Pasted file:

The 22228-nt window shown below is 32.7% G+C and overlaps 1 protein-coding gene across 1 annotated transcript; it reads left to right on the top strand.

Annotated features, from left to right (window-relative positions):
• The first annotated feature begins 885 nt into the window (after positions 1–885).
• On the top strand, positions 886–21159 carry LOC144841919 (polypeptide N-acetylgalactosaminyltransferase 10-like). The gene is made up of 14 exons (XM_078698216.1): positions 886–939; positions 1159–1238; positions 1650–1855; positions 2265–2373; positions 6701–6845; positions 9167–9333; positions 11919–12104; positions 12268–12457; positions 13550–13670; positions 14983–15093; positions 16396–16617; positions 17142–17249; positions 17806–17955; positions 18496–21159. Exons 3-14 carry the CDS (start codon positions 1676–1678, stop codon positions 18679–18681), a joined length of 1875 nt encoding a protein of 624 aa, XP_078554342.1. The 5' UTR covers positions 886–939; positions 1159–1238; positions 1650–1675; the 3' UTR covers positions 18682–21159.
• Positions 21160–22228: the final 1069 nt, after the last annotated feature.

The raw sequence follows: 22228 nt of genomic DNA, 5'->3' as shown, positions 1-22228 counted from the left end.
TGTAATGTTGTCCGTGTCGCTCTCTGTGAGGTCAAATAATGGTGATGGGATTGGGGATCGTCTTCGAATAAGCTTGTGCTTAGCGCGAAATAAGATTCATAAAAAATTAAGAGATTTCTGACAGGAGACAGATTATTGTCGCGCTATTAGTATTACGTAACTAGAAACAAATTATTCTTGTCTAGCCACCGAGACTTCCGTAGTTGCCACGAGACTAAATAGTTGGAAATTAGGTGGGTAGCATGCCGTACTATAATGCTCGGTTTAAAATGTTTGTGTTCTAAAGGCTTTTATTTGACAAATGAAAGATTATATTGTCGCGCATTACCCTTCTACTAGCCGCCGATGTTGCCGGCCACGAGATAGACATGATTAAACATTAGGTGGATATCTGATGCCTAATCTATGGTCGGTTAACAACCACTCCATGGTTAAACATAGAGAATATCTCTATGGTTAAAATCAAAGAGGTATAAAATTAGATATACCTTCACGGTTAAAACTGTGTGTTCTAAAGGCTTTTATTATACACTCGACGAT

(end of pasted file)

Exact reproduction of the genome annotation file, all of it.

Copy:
The 22228-nt window shown below is 32.7% G+C and overlaps 1 protein-coding gene across 1 annotated transcript; it reads left to right on the top strand.

Annotated features, from left to right (window-relative positions):
• The first annotated feature begins 885 nt into the window (after positions 1–885).
• On the top strand, positions 886–21159 carry LOC144841919 (polypeptide N-acetylgalactosaminyltransferase 10-like). The gene is made up of 14 exons (XM_078698216.1): positions 886–939; positions 1159–1238; positions 1650–1855; positions 2265–2373; positions 6701–6845; positions 9167–9333; positions 11919–12104; positions 12268–12457; positions 13550–13670; positions 14983–15093; positions 16396–16617; positions 17142–17249; positions 17806–17955; positions 18496–21159. Exons 3-14 carry the CDS (start codon positions 1676–1678, stop codon positions 18679–18681), a joined length of 1875 nt encoding a protein of 624 aa, XP_078554342.1. The 5' UTR covers positions 886–939; positions 1159–1238; positions 1650–1675; the 3' UTR covers positions 18682–21159.
• Positions 21160–22228: the final 1069 nt, after the last annotated feature.

The raw sequence follows: 22228 nt of genomic DNA, 5'->3' as shown, positions 1-22228 counted from the left end.
TGTAATGTTGTCCGTGTCGCTCTCTGTGAGGTCAAATAATGGTGATGGGATTGGGGATCGTCTTCGAATAAGCTTGTGCTTAGCGCGAAATAAGATTCATAAAAAATTAAGAGATTTCTGACAGGAGACAGATTATTGTCGCGCTATTAGTATTACGTAACTAGAAACAAATTATTCTTGTCTAGCCACCGAGACTTCCGTAGTTGCCACGAGACTAAATAGTTGGAAATTAGGTGGGTAGCATGCCGTACTATAATGCTCGGTTTAAAATGTTTGTGTTCTAAAGGCTTTTATTTGACAAATGAAAGATTATATTGTCGCGCATTACCCTTCTACTAGCCGCCGATGTTGCCGGCCACGAGATAGACATGATTAAACATTAGGTGGATATCTGATGCCTAATCTATGGTCGGTTAACAACCACTCCATGGTTAAACATAGAGAATATCTCTATGGTTAAAATCAAAGAGGTATAAAATTAGATATACCTTCACGGTTAAAACTGTGTGTTCTAAAGGCTTTTATTATACACTCGACGAT